I loved you, so I drew these tides of Men into my hands And wrote my will across the Sky and stars To earn you freedom, the seven Pillared worthy house, That your eyes might be Shining for me When we came
Death seemed my servant on the Road, 'til we were near And saw you waiting: When you smiled and in sorrowful Envy he outran me And took you apart: Into his quietness Love, the way-weary, groped to your body, Our brief wage Ours for the moment Before Earth's soft hand explored your shape And the blind Worms grew fat upon Your substance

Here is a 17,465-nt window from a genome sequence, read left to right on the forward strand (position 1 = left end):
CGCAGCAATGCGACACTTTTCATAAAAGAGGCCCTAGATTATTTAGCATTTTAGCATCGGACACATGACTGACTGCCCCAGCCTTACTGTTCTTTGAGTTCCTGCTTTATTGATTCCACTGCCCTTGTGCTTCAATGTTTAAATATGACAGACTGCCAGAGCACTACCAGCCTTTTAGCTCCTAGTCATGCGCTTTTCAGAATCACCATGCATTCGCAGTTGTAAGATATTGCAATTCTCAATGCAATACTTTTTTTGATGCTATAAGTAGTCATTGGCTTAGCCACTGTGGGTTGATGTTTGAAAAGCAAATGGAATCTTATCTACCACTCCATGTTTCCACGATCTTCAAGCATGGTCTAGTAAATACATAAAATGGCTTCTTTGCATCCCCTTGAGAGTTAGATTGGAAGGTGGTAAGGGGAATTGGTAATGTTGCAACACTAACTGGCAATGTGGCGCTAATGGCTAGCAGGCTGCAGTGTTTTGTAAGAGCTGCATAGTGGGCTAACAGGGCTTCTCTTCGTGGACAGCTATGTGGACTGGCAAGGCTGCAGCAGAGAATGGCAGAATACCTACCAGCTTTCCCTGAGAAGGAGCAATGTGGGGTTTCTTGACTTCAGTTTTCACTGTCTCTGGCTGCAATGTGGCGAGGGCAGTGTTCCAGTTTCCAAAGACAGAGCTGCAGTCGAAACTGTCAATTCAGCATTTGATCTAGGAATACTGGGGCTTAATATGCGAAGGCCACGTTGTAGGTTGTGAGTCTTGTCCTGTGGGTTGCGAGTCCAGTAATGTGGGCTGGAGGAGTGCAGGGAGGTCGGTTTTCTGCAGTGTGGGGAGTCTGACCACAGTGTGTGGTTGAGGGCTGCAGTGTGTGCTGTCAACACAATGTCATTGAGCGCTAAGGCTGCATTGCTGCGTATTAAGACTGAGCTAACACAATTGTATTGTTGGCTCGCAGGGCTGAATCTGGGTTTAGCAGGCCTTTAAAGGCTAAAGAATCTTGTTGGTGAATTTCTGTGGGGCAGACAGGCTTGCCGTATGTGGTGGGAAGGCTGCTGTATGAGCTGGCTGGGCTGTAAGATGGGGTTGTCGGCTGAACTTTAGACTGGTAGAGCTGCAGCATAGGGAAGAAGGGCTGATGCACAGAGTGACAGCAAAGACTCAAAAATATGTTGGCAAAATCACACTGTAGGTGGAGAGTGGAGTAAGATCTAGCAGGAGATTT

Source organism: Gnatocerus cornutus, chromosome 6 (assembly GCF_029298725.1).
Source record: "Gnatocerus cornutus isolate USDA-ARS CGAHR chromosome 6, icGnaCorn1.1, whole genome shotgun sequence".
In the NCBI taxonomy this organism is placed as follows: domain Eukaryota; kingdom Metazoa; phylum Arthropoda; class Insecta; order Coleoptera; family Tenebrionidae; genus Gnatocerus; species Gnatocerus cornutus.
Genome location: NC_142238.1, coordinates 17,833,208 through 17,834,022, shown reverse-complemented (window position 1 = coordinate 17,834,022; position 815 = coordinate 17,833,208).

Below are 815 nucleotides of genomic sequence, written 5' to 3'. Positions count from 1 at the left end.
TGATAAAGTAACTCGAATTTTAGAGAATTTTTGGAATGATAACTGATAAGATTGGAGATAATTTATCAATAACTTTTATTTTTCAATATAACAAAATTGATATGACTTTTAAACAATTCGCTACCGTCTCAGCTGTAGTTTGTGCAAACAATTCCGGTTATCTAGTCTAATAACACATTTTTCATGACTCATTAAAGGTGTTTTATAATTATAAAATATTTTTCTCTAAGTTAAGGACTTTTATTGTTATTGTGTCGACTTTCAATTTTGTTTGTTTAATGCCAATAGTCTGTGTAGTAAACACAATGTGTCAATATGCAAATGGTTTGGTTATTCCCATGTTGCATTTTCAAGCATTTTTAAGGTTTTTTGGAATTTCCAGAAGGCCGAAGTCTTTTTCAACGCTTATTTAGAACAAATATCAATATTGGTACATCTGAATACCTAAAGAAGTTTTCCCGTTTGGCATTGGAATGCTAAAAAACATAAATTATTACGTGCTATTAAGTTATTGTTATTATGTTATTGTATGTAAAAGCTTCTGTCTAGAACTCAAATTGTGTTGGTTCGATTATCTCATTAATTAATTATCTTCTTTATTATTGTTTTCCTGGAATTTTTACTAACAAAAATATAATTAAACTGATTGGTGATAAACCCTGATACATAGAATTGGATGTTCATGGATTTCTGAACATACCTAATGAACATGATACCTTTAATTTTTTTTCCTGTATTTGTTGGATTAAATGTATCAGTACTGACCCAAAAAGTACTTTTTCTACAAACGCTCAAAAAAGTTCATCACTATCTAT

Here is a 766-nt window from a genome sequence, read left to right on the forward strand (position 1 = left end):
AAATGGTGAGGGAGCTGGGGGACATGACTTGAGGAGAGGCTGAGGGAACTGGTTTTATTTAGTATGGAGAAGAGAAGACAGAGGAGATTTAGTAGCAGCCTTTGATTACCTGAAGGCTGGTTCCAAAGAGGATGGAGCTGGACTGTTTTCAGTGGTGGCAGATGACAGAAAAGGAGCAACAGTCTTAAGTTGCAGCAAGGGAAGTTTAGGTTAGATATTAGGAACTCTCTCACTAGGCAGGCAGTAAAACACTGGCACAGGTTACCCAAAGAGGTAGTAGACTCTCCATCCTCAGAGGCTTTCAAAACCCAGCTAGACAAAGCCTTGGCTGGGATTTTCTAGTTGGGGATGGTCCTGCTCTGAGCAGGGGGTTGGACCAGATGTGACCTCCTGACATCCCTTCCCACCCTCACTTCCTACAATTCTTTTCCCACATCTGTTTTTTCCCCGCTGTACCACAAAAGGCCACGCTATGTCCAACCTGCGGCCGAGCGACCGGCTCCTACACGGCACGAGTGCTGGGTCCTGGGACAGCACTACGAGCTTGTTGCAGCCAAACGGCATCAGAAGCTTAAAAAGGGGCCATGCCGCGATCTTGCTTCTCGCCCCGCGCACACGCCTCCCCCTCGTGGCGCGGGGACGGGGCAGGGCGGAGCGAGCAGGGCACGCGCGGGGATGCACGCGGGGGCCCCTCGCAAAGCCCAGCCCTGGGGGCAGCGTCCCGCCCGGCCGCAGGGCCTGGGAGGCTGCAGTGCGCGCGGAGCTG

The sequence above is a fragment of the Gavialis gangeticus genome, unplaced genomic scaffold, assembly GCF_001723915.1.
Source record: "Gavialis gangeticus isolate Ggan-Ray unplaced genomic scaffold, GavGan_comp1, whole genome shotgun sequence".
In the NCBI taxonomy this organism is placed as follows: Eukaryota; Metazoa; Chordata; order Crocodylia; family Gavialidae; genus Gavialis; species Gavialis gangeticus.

Men prayed me that I set our work, The inviolate house, As a memory of you But for fit monument I shattered it, Unfinished: and now The little things creep out to patch Themselves hovels In the marred shadow Of your gift.
― T.E. Lawrence, The Seven Pillars of Wisdom
"Wisdom hath builded her house, she hath hewn out her seven pillars" Prior to the First World War, Lawrence had begun work on a scholarly book about seven great cities of the Middle East